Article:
New magazine and hope for gays in Sudan
Rainbow Sudan shines a light on gay and lesbian life in a country where homosexuality is still punishable by death
A new online lesbian, gay, bisexual and transgender magazine in Sudan, north Africa, is a first for the country where homosexuality is still punished by death and an opportunity for gay people to start discussing their lives and hopes for the future.
Rainbow Sudan published articles discussing topics including being gay in Sudan, the history of homosexuality in the country, Islam and sexuality, being lesbian and Muslim, poetry and more.
Sudan is one of the strictest countries in the world which criminalize homosexuality. Same-sex sexual activity is illegal and, according to Article 148, capital punishment applies to a man or woman engaging in such acts.
Punishments also include lashes and imprisonment.
Even without that, being out can have serious social and economic consequences – it typically means a loss of jobs prospects, ostracisation from family and community, even murder by so called 'honour killings'.
We spoke to Rainbow Sudan editor Mohammad and other Sudanese gays and lesbians about the magazine and their life in Sudan.
Mohammad himself is a 32-year-old man, living in the capital Khartoum. He is energetic, comfortable about his sexuality, full of charm and wit. He also has a scholarly side; he loves poetry, history and sociology.
He told us that ‘to understand the gay community in Sudan you have to understand the religious factor here… it is a big taboo and regarded one of the biggest sins possible.’
Ibrahim, also 32 years old and a well-respected public figure, explained what that taboo means in practice.
‘If you are outed in Sudan the consequences are very serious: social rejection and even punishment according to the Sudanese law,' he said. 'The internet is my only life-line, I can talk with people, learn about LGBT issues and occasionally arrange to meet people. I have to be so careful, I if would be caught, exposed or worse, arrested, it would ruin me completely.’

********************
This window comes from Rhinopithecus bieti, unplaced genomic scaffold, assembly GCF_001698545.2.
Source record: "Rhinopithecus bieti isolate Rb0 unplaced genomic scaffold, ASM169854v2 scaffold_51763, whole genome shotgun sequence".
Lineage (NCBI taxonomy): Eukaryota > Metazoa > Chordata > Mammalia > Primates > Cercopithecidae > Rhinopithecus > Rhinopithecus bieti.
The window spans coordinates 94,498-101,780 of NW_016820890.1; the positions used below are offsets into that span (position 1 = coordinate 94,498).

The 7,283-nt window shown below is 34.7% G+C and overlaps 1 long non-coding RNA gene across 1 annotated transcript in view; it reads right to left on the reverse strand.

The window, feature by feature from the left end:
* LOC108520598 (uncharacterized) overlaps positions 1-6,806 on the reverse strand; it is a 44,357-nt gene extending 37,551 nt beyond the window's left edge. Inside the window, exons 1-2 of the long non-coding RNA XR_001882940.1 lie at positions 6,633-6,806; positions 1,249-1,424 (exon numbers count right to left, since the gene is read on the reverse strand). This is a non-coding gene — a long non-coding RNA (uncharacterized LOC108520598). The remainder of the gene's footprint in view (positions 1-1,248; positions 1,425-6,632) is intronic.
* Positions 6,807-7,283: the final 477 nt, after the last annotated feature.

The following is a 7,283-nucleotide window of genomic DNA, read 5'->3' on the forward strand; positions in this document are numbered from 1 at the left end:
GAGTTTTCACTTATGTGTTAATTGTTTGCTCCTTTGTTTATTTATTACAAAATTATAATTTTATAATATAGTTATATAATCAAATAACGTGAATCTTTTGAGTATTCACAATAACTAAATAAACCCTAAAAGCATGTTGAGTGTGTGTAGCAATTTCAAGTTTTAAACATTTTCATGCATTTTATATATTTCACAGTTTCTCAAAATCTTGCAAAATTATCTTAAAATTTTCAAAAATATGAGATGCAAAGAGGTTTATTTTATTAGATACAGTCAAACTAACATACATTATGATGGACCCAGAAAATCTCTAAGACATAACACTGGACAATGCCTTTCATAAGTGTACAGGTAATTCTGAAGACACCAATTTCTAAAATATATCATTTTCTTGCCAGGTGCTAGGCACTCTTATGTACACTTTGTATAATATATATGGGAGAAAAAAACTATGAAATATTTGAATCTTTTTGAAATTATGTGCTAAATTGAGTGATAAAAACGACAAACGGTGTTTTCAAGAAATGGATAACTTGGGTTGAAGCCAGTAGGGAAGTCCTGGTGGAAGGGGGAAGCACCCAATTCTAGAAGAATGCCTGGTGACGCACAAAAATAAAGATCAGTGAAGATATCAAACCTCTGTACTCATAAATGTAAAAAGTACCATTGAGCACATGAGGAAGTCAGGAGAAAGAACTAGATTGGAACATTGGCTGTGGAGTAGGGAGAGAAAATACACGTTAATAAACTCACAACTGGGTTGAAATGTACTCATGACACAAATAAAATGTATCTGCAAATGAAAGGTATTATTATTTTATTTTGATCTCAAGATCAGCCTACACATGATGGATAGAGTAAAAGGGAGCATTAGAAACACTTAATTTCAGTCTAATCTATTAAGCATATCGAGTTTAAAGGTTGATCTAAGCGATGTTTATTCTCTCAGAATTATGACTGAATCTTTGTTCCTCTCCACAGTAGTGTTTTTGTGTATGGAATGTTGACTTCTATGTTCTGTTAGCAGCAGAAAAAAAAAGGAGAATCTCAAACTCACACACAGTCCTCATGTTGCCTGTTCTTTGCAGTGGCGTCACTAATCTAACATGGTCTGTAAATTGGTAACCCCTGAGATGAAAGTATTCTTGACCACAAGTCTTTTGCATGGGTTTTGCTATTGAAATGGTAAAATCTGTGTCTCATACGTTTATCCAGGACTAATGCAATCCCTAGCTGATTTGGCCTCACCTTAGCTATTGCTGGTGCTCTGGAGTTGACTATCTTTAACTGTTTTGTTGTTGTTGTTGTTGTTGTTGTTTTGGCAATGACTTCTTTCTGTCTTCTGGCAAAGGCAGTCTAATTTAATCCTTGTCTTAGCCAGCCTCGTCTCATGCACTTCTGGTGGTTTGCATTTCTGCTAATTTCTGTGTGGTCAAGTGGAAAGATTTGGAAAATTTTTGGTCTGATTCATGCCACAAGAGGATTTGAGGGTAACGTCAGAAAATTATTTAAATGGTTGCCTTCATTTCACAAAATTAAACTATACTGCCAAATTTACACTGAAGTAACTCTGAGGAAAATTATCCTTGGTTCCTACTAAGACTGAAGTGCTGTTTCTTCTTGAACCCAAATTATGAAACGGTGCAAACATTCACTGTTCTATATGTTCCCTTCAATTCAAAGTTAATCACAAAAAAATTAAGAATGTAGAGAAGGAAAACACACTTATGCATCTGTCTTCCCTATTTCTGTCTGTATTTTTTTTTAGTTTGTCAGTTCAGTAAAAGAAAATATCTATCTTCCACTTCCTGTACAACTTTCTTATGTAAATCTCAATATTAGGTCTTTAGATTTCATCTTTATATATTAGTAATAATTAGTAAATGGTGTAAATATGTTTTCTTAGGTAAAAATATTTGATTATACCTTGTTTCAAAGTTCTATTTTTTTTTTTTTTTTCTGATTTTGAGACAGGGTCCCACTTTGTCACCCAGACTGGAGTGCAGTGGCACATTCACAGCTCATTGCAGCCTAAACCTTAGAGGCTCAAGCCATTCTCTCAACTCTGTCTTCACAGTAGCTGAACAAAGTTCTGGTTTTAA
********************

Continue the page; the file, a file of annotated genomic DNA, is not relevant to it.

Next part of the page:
Mazen is 28 and manages to live his life but has to be careful: ‘There are places to meet in Khartoum [Sudan's capital] which are well known and there are even police and military men who come and I feel they are like an insurance policy.
'Everyone is very discreet and respectful, we don’t want trouble, it’s hard enough as it is to lead a double life.’
But not everyone has things so well ordered. Mohamed, 46 and married for 12 years has three sons.
‘My life is a living hell,' he confessed. 'I can occasionally go out at night for meets but am totally controlled by my extended family.’
Mohamed has a boyfriend from one of the Gulf States but thinks that his sexuality ‘is an illness and a disease.’ He went to therapy to try and cure himself, but it just made him feel worse. He also is scared about his safety ‘because people here in Sudan can get punished for much less – a woman can get lashes simply for wearing trousers!'
Soso, a 35-year-old lesbian hairdresser, said: ‘Despite all the difficulties, a Sudanese LGBT community exists, but society at large is not open to this idea, they see homosexuality as the work of the devil. But I am ok with who I am and know I won’t change.’
Editor Mohammad stresses such voices show how ‘Sudanese society considers homosexuality as “phenomenon” not a reality. It is considered as a sin and psychological behaviour which is sick, and this view is often shared by LGBT people themselves here.
‘We need to discuss what does it mean or us to be gay, lesbian, bisexual and transgender in Sudan? We need to debate and discuss Islamic religious judgments and punishment which threatens us. We can aim to educate about these issues and encourage dialogue.
‘We also need to deal with the issue of negative self-esteem, even contempt by many LGBT people here, again through education. Finally education can definitely help safer sex issues which are also a taboo here.’
Isn’t that quite a lot to achieve? ‘Yes!’ he answered with a smile, ‘we can take it one step at a time.’
(Names have been changed to protect our sources' identities.)